In a few years Isaac was able to sell a little seed to his neighbors for one dollar a pound which scarcely paid for the cleaning of it. As Isaac grew older he seldom left home except to attend the Latter-day Saint conference in Salt Lake City. It was at one of these meetings that a very important announcement came for him. It was about a little girl who had been left with some people and who said, “Isaac Goodwin is my grandfather.” Her mother was dead.
When Isaac saw her he knew he was looking at his grandchild. She was the image of his long-lost daughter, Emmerett, who had named her baby Laura after her mother, Laura Goodwin. Little Laura had a brother, John William Coons, but no further record of him has been found. Emmerett’s husband, William Coons, left her after the birth of the second child. She then married a man by the name of Edward Morehead. One child was born to them. Isaac reared Laura to young womanhood when she married Thomas B. Cutler, Bishop, and also manager of the Z.C.M.I in Lehi and later General Manager of the Utah-Idaho Sugar Company. He tried hard to locate Emmerett’s second husband and child but without success.
Isaac Goodwin was elected mayor of Lehi on February 13, 1865. He was re-elected October 31, 1874 to fill the vacancy of William Winn who resigned. On February 8, 1875, Mr. Goodwin was again elected to the office of mayor carrying on the responsibilities on each occasion with honor and fidelity. He held many other positions of trust, both civic and religious. In 1872 he went on a mission to his native state of Connecticut.
On April 25, 1879, Mr. Goodwin passed away at his home in Lehi, Utah. Mary Cox Goodwin died December 13, 1898. Isaac H. Goodwin, pioneer of 1858, was born August 25, 1834 in Hartford, Connecticut. He was a lad of twelve years when he accompanied his parents, Isaac R. and Laura Hotchkiss Goodwin on the Brooklyn. His mother met a tragic death on the voyage and was the only person who died en route to be buried on land, her final resting place, Juan Fernandez.
California was young Isaac’s home for another twelve years, then he accompanied his father, stepmother, Mary Cox Goodwin, and several brothers and sisters to Utah. Betsey Smith, daughter of Alexander Smith and May McEwan became his wife December 1, 1859 in Salt Lake City. She was born March 7, 1843 in Dundee, Scotland and came to Utah with her mother in the James G. Willie handcart company in 1856. Isaac H. and Betsey were the parents of nine children. The family resided at various times in Lehi, Smithfield, Escalante, Thurber and Beaver where Mr. Goodwin engaged in merchandising and farming. He was an active member of the Latter-day Saint Church.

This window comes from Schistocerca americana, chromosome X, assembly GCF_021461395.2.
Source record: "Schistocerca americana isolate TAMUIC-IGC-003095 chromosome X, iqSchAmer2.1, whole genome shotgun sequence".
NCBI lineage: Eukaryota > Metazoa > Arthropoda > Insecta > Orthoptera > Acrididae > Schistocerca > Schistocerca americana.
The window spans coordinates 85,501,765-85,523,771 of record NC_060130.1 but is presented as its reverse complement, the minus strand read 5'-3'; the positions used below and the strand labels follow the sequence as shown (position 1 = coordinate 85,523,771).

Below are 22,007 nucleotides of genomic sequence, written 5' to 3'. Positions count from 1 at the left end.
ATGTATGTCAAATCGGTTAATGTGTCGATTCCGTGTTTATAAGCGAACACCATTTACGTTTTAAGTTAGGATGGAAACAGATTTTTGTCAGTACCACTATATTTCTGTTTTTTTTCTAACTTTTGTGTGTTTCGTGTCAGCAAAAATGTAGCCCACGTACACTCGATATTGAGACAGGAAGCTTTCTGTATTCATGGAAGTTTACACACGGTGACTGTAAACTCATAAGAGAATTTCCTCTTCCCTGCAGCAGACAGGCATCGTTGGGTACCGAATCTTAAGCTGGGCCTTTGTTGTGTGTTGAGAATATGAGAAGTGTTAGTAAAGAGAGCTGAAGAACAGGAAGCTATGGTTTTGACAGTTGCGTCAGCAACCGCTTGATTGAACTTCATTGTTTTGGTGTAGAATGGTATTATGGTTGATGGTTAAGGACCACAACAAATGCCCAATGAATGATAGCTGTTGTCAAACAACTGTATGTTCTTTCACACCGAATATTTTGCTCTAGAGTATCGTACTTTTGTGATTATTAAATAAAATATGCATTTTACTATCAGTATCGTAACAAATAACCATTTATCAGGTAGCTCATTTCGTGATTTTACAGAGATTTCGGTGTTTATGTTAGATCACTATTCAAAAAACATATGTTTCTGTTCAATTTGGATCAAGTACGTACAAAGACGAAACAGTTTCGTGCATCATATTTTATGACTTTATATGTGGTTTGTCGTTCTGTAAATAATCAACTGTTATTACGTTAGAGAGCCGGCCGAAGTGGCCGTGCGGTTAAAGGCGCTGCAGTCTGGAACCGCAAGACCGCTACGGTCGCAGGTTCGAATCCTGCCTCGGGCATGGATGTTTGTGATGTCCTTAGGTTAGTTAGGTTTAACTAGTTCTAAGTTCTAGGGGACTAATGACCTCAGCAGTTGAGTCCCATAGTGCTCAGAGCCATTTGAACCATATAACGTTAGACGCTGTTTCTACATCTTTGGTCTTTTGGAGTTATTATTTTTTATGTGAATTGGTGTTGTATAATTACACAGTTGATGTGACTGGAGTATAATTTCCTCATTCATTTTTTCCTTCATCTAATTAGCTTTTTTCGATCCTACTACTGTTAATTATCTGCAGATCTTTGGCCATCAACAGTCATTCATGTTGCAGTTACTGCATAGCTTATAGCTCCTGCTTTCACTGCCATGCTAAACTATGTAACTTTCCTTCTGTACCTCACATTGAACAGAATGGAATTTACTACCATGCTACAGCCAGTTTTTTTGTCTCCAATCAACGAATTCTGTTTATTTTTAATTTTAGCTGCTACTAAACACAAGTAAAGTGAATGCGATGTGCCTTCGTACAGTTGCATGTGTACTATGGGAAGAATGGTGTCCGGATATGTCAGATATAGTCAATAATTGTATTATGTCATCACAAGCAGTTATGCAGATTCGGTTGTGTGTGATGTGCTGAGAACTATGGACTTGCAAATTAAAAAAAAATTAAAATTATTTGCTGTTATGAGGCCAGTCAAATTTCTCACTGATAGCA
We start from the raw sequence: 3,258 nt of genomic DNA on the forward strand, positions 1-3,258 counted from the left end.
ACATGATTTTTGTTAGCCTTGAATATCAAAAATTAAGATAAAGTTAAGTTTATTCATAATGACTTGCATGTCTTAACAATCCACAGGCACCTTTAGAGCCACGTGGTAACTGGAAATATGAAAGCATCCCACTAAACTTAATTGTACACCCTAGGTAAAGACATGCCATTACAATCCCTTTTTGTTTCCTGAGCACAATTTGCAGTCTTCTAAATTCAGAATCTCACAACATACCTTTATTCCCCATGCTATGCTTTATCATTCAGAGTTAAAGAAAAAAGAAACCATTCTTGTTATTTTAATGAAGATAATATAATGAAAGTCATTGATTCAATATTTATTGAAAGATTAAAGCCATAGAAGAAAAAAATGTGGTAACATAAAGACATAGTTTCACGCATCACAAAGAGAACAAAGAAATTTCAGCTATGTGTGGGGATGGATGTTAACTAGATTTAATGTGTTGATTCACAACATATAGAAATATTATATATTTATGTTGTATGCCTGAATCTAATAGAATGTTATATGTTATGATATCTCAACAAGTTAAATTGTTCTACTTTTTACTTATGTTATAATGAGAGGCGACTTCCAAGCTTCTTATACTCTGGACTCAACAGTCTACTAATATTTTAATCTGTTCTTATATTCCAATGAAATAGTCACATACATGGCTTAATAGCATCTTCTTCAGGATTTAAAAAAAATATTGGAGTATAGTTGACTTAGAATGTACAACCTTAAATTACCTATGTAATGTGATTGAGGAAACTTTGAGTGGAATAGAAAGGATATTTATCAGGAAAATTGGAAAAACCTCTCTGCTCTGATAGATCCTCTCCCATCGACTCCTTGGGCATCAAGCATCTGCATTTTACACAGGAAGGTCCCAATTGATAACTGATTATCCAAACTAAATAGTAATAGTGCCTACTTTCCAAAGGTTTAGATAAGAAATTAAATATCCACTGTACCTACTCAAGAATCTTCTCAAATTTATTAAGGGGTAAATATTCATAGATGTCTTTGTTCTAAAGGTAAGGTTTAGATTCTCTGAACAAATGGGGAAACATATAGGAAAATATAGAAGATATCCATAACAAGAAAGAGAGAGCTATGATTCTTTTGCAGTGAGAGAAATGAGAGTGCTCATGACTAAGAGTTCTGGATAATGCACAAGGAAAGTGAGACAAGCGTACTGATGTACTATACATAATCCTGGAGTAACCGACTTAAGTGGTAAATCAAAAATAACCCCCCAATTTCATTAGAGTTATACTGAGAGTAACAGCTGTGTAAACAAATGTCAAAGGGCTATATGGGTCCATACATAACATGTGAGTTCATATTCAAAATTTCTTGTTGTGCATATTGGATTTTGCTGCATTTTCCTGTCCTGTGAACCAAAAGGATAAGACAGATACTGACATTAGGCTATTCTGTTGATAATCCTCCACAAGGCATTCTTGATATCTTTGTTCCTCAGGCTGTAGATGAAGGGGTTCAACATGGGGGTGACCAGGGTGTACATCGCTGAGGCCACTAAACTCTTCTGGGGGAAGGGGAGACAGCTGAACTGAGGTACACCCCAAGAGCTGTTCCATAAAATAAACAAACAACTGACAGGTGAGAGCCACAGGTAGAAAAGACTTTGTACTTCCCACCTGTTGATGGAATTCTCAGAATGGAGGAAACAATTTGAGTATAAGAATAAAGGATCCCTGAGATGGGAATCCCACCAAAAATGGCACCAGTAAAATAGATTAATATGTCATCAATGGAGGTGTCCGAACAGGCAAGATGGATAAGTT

Lucinda Ladelia Goodwin was born April 4, 1843 at North Hartford, Connecticut. Being only three years of age when she made the voyage on the Brooklyn with her parents, brothers and sisters, she did not remember the tragedy which surrounded this family in the death of the mother. Her brothers and sisters were put out to live in various homes after their arrival in San Bernardino from Yerba Buena, the first stopping place of the Brooklyn Saints. Lucinda lived for a time with the Marshall family.
In 1857 the Goodwins started the journey to Utah where they spent the winter of 1857-58 in St. George. Early in 1859 they arrived in Lehi where they established a permanent home. It was here that Lucinda met Martin Bushman, a native of Lancaster, Pennsylvania, and after one year of courtship the young couple were married March 21, 1863 in Salt Lake City by President Brigham Young.
By 1864 they were financially able to buy a city lot and build a small home of their own. Ten children, eight girls and two boys were born to them which included two pair of twins. Both sons filled missions, one, Lewis, dying in the mission field. Seven of her children preceded Lucinda in death. She passed away December 6, 1906 at the age of 63 years. Lucinda was a large woman weighing 200 pounds, 5 ft. 9 in. in height with gray eyes and brown hair. She was of a kindly disposition and happiest when performing loving service for her husband and children. She did not participate in public life and left home only to attend to religious duties or to do some kind deed for a neighbor.
The Goodwin Family, Lucinda L., Edwin A., Albert S., Nancy E; Lewis Lewis Goodwin was born October 26, 1836. He married Maria Dolores Noe and remained in California where they made their home in the Sacramento area. He is buried in California. Edwin Abiah was born November 30, 1839. He married Annie Hatwood and later Hannah Marie Peterson became his wife. He resided at various times in Lehi and Beaver, Utah. Nancy Ellen was born September 13, 1841. She became the wife of William Evans in Payson, Utah in 1858. They lived for a time in Ophir, Tooele county. She was the mother of eleven children. Burial was in the Lehi cemetery. Albert Story Goodwin was born October 29, 1844. He married Mary Joyce Cooper. They also made their home in Lehi and Beaver, Utah.